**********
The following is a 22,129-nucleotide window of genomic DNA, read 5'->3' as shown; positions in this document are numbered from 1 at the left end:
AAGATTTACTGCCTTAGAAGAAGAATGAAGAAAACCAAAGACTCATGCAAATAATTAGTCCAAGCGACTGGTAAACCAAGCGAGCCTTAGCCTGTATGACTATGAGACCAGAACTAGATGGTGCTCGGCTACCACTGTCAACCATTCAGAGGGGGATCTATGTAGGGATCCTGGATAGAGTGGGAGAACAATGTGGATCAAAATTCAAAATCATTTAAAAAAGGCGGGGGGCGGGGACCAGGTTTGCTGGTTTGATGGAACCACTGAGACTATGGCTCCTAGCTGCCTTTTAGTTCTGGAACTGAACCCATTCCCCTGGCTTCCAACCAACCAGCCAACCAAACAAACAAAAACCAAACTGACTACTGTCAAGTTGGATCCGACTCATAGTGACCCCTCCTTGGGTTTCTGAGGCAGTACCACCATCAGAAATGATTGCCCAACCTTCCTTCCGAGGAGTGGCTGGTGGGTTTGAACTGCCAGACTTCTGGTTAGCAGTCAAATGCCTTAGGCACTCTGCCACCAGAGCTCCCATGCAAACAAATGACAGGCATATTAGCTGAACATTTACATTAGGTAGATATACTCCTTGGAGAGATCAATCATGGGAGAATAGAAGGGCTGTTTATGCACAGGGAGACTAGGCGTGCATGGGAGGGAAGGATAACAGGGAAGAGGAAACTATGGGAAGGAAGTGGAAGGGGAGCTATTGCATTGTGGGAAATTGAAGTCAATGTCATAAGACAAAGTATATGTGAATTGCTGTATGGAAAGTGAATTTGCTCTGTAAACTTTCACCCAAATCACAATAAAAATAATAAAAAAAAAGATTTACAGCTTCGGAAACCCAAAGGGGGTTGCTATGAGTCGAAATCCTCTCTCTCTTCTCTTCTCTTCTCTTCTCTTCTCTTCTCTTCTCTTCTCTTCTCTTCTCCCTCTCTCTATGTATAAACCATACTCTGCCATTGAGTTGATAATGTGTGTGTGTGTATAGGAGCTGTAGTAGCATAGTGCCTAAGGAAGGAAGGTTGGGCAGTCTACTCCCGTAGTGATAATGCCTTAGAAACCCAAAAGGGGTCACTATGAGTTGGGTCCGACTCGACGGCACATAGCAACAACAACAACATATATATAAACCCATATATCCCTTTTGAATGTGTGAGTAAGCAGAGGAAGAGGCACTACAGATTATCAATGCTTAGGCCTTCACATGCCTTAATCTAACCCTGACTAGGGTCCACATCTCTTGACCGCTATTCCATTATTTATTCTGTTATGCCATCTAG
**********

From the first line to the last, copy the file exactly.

The following is a 22,129-nucleotide window of genomic DNA, read 5'->3' as shown; positions in this document are numbered from 1 at the left end:
AAGATTTACTGCCTTAGAAGAAGAATGAAGAAAACCAAAGACTCATGCAAATAATTAGTCCAAGCGACTGGTAAACCAAGCGAGCCTTAGCCTGTATGACTATGAGACCAGAACTAGATGGTGCTCGGCTACCACTGTCAACCATTCAGAGGGGGATCTATGTAGGGATCCTGGATAGAGTGGGAGAACAATGTGGATCAAAATTCAAAATCATTTAAAAAAGGCGGGGGGCGGGGACCAGGTTTGCTGGTTTGATGGAACCACTGAGACTATGGCTCCTAGCTGCCTTTTAGTTCTGGAACTGAACCCATTCCCCTGGCTTCCAACCAACCAGCCAACCAAACAAACAAAAACCAAACTGACTACTGTCAAGTTGGATCCGACTCATAGTGACCCCTCCTTGGGTTTCTGAGGCAGTACCACCATCAGAAATGATTGCCCAACCTTCCTTCCGAGGAGTGGCTGGTGGGTTTGAACTGCCAGACTTCTGGTTAGCAGTCAAATGCCTTAGGCACTCTGCCACCAGAGCTCCCATGCAAACAAATGACAGGCATATTAGCTGAACATTTACATTAGGTAGATATACTCCTTGGAGAGATCAATCATGGGAGAATAGAAGGGCTGTTTATGCACAGGGAGACTAGGCGTGCATGGGAGGGAAGGATAACAGGGAAGAGGAAACTATGGGAAGGAAGTGGAAGGGGAGCTATTGCATTGTGGGAAATTGAAGTCAATGTCATAAGACAAAGTATATGTGAATTGCTGTATGGAAAGTGAATTTGCTCTGTAAACTTTCACCCAAATCACAATAAAAATAATAAAAAAAAAGATTTACAGCTTCGGAAACCCAAAGGGGGTTGCTATGAGTCGAAATCCTCTCTCTCTTCTCTTCTCTTCTCTTCTCTTCTCTTCTCTTCTCTTCTCTTCTCTTCTCCCTCTCTCTATGTATAAACCATACTCTGCCATTGAGTTGATAATGTGTGTGTGTGTATAGGAGCTGTAGTAGCATAGTGCCTAAGGAAGGAAGGTTGGGCAGTCTACTCCCGTAGTGATAATGCCTTAGAAACCCAAAAGGGGTCACTATGAGTTGGGTCCGACTCGACGGCACATAGCAACAACAACAACATATATATAAACCCATATATCCCTTTTGAATGTGTGAGTAAGCAGAGGAAGAGGCACTACAGATTATCAATGCTTAGGCCTTCACATGCCTTAATCTAACCCTGACTAGGGTCCACATCTCTTGACCGCTATTCCATTATTTATTCTGTTATGCCATCTAG